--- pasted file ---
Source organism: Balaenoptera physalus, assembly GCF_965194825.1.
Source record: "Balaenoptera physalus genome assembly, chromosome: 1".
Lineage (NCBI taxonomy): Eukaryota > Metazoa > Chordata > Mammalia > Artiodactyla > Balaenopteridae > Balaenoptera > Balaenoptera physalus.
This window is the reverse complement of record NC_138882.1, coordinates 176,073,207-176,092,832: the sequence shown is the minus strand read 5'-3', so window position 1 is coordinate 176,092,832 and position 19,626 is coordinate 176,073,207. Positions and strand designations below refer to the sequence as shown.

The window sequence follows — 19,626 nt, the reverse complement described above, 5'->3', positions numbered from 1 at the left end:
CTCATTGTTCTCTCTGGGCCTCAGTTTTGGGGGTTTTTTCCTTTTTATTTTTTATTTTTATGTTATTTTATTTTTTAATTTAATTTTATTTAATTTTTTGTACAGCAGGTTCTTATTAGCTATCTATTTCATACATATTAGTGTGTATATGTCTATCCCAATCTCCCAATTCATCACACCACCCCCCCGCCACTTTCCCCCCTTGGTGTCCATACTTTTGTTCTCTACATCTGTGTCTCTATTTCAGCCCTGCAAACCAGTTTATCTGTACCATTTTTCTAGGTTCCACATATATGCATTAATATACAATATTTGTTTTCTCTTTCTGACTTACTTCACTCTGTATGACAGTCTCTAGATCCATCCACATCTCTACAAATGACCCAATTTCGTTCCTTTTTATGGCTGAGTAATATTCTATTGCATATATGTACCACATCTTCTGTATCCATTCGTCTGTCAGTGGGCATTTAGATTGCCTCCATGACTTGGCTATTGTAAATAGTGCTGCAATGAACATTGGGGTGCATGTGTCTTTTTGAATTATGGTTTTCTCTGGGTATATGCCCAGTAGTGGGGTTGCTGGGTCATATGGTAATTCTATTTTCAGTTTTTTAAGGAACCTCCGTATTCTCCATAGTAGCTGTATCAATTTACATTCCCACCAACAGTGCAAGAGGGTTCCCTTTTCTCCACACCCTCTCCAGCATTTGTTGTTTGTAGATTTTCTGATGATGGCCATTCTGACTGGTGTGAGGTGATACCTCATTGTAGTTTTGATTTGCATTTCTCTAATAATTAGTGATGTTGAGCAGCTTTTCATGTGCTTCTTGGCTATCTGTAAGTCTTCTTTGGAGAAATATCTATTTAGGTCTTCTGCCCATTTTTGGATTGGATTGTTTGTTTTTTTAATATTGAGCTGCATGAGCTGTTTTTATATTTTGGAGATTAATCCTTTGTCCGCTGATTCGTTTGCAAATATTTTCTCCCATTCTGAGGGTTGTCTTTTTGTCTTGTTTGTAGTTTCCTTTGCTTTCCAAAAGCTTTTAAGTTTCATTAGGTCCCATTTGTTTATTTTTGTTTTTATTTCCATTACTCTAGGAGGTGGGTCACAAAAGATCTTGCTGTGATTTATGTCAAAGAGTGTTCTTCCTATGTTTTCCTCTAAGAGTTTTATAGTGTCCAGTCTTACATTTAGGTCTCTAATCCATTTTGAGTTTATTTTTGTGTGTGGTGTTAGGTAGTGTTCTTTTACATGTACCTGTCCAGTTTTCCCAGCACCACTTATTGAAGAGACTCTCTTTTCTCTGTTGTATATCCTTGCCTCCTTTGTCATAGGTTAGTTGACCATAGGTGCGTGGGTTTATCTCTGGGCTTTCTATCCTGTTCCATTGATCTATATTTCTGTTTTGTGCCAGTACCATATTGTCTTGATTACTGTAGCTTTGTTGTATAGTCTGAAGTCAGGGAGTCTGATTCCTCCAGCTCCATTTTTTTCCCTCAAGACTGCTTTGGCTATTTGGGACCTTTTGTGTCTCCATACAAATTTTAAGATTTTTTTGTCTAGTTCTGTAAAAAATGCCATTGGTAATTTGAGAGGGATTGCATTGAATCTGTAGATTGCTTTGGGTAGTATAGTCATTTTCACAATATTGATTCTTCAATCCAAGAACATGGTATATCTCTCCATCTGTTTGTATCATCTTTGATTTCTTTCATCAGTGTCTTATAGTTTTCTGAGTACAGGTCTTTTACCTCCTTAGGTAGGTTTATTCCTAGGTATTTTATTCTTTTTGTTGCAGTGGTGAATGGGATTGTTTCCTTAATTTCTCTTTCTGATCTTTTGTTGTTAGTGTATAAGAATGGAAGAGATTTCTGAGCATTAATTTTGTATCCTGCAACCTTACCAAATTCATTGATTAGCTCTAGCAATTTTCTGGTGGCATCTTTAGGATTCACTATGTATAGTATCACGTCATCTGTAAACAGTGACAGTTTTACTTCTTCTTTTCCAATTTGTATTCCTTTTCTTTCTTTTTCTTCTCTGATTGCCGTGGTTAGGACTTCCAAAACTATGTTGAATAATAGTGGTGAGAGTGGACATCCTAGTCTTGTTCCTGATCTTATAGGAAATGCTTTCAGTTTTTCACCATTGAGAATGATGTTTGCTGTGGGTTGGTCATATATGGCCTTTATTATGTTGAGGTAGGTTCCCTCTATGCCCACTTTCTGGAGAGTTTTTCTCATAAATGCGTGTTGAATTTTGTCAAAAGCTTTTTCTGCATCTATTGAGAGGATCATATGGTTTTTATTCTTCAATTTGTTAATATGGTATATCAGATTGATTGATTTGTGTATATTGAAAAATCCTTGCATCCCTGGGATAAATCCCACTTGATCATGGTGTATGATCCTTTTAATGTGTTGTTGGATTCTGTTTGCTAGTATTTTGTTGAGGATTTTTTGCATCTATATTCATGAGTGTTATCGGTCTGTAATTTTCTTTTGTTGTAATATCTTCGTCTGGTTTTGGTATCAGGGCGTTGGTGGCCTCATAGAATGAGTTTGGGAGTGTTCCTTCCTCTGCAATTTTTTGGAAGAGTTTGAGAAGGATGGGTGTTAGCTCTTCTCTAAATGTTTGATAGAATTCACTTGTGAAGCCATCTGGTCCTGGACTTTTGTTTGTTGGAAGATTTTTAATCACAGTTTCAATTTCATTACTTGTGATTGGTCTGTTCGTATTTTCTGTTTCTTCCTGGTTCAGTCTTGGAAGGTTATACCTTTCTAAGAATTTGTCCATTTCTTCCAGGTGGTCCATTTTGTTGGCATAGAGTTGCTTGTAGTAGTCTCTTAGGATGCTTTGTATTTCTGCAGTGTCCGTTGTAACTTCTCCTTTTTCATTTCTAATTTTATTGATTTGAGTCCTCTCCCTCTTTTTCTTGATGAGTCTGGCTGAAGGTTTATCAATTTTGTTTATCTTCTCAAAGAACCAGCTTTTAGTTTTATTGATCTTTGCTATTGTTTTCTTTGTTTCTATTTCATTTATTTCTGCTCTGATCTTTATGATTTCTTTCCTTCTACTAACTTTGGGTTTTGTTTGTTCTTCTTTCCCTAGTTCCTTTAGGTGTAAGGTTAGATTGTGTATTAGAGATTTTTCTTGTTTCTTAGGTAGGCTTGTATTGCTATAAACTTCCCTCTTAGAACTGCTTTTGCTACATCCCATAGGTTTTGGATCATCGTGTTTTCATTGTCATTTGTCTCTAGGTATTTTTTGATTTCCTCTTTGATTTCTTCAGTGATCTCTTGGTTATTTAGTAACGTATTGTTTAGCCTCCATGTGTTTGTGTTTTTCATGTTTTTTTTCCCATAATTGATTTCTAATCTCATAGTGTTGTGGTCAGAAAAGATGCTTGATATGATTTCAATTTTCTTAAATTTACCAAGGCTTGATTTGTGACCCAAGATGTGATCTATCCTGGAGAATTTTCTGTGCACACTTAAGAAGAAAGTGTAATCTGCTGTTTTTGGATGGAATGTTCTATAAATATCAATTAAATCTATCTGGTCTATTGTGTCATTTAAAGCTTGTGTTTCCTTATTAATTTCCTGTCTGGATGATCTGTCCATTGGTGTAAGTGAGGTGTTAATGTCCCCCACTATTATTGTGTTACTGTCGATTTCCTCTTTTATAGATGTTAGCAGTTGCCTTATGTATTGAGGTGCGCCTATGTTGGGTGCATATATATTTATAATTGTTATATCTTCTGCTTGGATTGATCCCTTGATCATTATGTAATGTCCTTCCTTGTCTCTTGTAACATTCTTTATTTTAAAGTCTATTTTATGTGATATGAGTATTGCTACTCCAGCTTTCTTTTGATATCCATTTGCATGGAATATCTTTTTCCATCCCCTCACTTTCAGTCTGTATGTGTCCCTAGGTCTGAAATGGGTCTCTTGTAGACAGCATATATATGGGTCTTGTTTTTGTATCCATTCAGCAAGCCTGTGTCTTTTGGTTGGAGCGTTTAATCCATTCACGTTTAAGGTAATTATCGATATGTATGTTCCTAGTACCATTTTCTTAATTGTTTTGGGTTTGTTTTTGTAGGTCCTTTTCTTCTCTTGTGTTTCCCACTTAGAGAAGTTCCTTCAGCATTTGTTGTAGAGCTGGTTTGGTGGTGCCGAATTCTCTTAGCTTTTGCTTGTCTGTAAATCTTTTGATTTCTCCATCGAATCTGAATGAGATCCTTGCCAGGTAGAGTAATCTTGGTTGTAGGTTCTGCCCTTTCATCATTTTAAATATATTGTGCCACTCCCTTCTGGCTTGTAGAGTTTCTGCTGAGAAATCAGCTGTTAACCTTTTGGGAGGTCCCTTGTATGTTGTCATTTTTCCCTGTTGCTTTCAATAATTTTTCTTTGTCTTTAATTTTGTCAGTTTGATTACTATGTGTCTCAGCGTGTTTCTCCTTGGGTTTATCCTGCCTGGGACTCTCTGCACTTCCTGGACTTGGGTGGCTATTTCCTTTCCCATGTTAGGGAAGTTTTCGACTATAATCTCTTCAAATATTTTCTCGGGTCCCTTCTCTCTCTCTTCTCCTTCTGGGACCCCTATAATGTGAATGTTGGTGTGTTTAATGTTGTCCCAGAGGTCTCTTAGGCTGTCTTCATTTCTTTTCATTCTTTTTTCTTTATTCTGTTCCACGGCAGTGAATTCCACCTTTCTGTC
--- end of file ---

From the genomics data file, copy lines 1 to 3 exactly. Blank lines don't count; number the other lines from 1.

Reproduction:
Source organism: Balaenoptera physalus, assembly GCF_965194825.1.
Source record: "Balaenoptera physalus genome assembly, chromosome: 1".
Lineage (NCBI taxonomy): Eukaryota > Metazoa > Chordata > Mammalia > Artiodactyla > Balaenopteridae > Balaenoptera > Balaenoptera physalus.